The British magazine The Economist has a fascinating story in its April issue about how converts to Islam are more likely to become radicalized and engage in terrorism than those who were raised Muslim.
The article notes that “in France, Germany and the Netherlands, converts are around four times as likely as lifelong Muslims to go to fight in Syria and Iraq.” In Great Britain, 4 percent of Muslims are converts, but 12 percent of home-grown jihadists are converts. In the United States, the ratio is less severe; while 20 percent of Muslims converted to Islam, “only” twice that percentage of suspected IS recruits are converts: 40 percent. Scholarly studies have also found a disproportionate susceptibility to radicalization among converts.
This is an underrecognized and underappreciated fact, even among counterterrorism policy-makers, the story states, despite the fact that it ought to have profound implications both for understanding and preventing Islamic radicalization and for recognizing threats. The importance of the implications being clear, there is still no consensus as to the explanation for the disproportionate radicalization of converts versus native-born Muslims.
The article notes a few prevailing, but inconclusive, theories:
Some argue that this is because of their “double marginalisation”, by both bewildered non-Muslim friends and sceptical native Muslims, leaving them vulnerable to the overtures of radicals. According to defectors from IS, recruiters particularly prize new converts because they are harder for intelligence services to trace.
Others note that many conversions to Islam in the West occur in prison. Peter Neumann of King’s College London provocatively contends that jihad “has become a counter-culture—the most bad-ass way of going against society.”
Each theory on its own seems possibly to partially explain this phenomenon (the first explanation’s placing the blame implicitly on marginalizers notwithstanding). However, my layman’s hypothesis is these other explanations are incorrect because they assume that these people radicalize because they are converts, whereas I believe that the reason for conversion is similar to the reason for eventual radicalization. That is, where most theories assume the state of being converted is a cause of radicalization, I think there is only a correlation; conversion, for these eventual radicals, is part of a path to radicalization begun earlier due to some prior cause.
This may or may not have been already hypothesized by scholars (if so, it is unmentioned by The Economist) and I have no idea of real evidence for this explanation exists. However, it is curious that almost no immigrant Muslims have ever carried out terrorist acts in the United States (and even fewer refugees), yet there are a small but chilling number of attacks carried out by radical Islamists. They were radicalized here.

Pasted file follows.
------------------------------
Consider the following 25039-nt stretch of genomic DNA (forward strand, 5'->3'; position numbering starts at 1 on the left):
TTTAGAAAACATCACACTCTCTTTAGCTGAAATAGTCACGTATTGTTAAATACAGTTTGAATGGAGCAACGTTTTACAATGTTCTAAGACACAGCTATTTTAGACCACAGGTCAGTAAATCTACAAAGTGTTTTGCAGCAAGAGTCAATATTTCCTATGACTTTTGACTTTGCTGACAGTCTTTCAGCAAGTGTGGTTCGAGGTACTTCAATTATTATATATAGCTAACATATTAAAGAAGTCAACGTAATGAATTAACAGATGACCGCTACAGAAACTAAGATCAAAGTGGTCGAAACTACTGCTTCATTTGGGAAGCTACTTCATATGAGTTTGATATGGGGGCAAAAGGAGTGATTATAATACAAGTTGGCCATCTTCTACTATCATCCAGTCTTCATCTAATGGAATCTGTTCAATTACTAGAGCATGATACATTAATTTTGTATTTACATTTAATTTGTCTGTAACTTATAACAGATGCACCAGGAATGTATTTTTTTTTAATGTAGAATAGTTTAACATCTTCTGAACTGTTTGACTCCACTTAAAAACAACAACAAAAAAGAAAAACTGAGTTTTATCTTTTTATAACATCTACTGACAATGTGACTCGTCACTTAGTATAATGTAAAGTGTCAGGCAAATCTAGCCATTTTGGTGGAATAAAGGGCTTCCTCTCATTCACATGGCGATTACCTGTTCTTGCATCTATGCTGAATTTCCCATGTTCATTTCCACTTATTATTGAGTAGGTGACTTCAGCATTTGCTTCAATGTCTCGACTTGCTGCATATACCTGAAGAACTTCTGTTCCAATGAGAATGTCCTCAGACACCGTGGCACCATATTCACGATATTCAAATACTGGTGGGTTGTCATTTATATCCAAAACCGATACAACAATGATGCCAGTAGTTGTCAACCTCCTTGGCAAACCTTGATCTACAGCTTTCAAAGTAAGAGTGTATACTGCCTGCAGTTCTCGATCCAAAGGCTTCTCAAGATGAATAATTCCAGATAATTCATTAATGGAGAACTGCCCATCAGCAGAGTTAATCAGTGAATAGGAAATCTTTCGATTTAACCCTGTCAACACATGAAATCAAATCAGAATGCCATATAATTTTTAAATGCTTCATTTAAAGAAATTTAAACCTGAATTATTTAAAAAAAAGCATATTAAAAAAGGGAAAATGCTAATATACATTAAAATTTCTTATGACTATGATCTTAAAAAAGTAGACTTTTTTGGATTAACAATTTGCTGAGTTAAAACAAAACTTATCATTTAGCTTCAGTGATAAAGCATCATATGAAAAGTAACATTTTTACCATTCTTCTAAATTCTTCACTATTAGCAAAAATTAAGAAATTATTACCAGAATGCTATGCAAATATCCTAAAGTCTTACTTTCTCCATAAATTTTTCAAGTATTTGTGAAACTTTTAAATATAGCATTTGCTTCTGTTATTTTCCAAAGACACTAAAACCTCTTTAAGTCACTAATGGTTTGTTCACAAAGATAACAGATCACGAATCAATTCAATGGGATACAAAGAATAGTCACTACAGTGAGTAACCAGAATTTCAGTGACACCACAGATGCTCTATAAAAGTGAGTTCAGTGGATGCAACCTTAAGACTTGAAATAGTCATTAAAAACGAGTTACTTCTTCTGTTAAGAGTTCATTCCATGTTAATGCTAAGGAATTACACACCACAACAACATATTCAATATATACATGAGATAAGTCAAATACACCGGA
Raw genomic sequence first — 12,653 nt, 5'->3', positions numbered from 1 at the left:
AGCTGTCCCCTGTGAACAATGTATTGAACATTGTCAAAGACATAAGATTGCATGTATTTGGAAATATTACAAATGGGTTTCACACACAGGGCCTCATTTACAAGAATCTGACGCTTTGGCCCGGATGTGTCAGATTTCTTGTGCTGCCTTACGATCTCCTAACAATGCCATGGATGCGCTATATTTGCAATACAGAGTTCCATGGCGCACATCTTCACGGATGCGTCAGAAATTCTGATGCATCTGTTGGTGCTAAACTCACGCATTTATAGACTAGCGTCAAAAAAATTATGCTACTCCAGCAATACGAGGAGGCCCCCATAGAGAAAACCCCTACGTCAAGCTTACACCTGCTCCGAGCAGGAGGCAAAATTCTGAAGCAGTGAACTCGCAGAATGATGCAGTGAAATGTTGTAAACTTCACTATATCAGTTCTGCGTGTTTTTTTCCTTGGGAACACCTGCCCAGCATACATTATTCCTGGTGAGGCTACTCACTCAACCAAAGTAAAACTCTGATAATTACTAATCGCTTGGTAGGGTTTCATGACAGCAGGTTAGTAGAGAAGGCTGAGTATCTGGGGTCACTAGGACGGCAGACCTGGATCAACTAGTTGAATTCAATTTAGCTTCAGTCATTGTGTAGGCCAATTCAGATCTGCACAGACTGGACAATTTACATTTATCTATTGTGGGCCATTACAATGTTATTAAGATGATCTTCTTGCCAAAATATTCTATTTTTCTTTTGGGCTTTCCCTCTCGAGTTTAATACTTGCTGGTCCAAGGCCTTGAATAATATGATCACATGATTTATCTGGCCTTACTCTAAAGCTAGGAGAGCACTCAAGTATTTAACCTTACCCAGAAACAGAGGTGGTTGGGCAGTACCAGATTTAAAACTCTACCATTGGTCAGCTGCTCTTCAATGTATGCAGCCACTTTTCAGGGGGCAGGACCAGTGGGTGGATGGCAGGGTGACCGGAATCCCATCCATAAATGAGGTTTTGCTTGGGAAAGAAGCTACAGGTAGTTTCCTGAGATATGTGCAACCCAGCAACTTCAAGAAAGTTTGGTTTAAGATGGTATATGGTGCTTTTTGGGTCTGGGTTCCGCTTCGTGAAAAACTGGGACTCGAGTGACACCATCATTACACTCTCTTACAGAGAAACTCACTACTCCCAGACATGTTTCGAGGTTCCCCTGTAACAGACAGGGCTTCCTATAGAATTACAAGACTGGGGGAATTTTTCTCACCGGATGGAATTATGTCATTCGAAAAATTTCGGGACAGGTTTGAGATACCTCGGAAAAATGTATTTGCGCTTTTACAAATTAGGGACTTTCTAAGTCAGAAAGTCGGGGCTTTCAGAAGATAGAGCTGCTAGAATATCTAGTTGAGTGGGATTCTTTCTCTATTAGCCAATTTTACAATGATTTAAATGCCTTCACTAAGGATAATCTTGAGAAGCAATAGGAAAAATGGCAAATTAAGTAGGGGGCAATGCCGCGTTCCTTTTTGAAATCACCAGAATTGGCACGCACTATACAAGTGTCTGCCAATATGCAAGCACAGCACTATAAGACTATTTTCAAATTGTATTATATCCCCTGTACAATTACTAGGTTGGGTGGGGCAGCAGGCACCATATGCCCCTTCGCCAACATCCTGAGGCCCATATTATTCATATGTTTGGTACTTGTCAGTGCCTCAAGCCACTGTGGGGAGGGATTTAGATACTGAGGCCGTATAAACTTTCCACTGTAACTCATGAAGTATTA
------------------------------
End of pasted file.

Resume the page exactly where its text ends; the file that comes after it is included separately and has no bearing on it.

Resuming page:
(This is generally the case even when the when the perpetrator was previously Muslim. Think, for example, of the Orlando nightclub shooter, Omar Mateen, or the San Bernadino shooters, Syed Rizwan Farook and Tashfeen Malik.)
Both Farook and Mateen had troubled childhoods, something that appears more likely among terrorists who are not Islamic radicals. The former were already Muslim, while the latter never converted, but people often seek solace, understanding or an outlet through new associations and beliefs, such as religious conversion.
Perhaps in some cases, religion is not enough. The frustration, anger and pain are too much and something stronger is necessary. In such cases, a person may be more open to the evil overtures from IS or others, especially since most radical beliefs, like violent jihad, come with a prepackaged a cause or villain by which to externalize one’s issues.
The Economist article explains that reasonable explanations are hard to come by due to “the sheer diversity of cases” and it is probably correct that there is no one overarching reason. Still, one of the anecdotal radicals was a Washington, DC transit-police officer, arrested last year for supporting IS. He was also a Nazi sympathizer, another evil ideology that could be used to externalize, rather than take responsibility for or properly deal with, issues.
Ultimately, it may not be as necessary to understand why conversion to Islam is more likely to correlate to radicalization than being raised Muslim as it is to merely recognize that fact. Reforming counterterrorism policy to reflect reality could make a great difference on its own.